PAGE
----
B. Interpretation of Specific Contract Provisions

Both parties request that the Court interpret the language contained in the "Loss" Provision and the Professional Services Exclusion. Defendant contends that both the "Loss" Provision and the Professional Services Exclusion should be interpreted to preclude reimbursement for the Settlement and Plaintiff contends that the Settlement is fully covered under the Policy subject to the $15 million aggregate limit.

1. "Loss" Provision

The parties dispute whether the Settlement constitutes "Loss" as defined in the Policy. Defendant contends that the Settlement falls under the specifically identified exceptions to "Loss" and Plaintiff contends that the Settlement meets the definition of "Loss" as defined in the Policy.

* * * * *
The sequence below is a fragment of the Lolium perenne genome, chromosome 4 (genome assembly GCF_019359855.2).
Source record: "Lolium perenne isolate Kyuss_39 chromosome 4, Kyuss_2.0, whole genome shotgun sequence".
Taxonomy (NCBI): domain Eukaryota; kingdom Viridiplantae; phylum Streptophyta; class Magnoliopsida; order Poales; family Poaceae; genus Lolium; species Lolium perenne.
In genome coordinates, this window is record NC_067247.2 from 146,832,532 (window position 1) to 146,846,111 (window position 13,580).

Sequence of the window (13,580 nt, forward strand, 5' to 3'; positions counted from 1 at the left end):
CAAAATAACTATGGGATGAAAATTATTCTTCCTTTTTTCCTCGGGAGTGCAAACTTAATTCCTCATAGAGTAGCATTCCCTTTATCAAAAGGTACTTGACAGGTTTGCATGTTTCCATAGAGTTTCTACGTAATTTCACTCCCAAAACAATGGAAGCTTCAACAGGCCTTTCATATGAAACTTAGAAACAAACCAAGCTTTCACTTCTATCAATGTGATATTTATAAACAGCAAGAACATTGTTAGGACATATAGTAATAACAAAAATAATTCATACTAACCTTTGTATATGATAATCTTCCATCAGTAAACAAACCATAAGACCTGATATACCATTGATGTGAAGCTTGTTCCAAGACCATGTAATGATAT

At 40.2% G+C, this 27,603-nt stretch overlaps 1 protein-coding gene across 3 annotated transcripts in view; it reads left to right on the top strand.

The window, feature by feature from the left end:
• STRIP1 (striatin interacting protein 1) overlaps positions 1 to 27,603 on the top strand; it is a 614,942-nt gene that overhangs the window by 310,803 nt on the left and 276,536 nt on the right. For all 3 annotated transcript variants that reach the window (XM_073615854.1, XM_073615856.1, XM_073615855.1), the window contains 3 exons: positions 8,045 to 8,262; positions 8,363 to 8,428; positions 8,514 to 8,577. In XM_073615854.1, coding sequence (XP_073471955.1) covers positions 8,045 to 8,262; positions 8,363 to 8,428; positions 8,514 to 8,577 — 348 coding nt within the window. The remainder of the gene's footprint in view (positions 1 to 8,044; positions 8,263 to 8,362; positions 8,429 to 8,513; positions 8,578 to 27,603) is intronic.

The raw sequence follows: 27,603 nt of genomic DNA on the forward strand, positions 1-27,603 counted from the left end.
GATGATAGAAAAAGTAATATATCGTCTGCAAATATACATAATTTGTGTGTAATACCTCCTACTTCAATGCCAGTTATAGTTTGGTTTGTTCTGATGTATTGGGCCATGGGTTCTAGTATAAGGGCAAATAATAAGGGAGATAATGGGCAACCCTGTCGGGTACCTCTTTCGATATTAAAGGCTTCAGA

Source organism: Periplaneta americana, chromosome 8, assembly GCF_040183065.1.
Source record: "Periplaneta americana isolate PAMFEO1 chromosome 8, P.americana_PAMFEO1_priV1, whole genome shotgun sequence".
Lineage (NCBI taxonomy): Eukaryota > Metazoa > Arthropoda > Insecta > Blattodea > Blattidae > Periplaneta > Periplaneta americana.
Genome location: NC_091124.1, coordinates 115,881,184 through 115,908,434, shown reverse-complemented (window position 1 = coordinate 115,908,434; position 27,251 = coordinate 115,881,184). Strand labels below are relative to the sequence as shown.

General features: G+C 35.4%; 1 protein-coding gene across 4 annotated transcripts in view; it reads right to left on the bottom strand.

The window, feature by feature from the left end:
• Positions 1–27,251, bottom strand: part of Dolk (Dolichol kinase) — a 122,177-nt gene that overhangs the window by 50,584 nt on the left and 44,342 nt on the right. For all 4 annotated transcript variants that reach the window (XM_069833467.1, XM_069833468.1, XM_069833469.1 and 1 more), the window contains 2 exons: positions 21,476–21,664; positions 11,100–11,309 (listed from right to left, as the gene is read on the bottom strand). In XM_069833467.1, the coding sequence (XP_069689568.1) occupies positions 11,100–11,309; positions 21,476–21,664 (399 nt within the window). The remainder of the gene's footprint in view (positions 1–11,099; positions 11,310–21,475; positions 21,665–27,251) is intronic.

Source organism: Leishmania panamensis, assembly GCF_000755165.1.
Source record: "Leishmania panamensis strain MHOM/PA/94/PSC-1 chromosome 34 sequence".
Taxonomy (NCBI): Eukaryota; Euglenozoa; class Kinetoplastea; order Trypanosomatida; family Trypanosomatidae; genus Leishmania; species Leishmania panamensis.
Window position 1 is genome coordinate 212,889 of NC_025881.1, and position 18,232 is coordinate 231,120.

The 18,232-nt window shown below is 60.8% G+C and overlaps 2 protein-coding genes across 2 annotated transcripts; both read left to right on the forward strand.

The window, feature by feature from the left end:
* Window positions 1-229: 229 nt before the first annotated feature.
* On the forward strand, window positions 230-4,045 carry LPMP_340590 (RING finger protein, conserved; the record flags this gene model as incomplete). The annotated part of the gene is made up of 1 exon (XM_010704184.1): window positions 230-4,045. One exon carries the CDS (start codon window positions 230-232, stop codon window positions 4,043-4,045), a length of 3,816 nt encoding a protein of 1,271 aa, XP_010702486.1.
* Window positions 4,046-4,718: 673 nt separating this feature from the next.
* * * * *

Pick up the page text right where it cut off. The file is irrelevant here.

Defendant asserts that while the definition of "Loss" specifically includes "settlements" it also excludes "matters which are uninsurable."[36] Defendant contends that the Court must look at the Policy as a whole and consider public policy to interpret the "Loss" provision and argues that the exclusion trumps the broad inclusive language.[37] Defendant also contends that Plaintiff bears the burden of showing that the Settlement is "Loss."[38] Defendant asserts that Plaintiff cannot meet the burden because the remaining claims covered by the Settlement constitute either fines, penalties and multiplied damages or overpayment of money paid to Plaintiff.[39] Defendant asserts that the definition of "Loss" specifically excludes fines, penalties and multiplied damages and also contends that public policy precludes coverage for overpayment of funds because it would unjustly enrich Plaintiff.[40]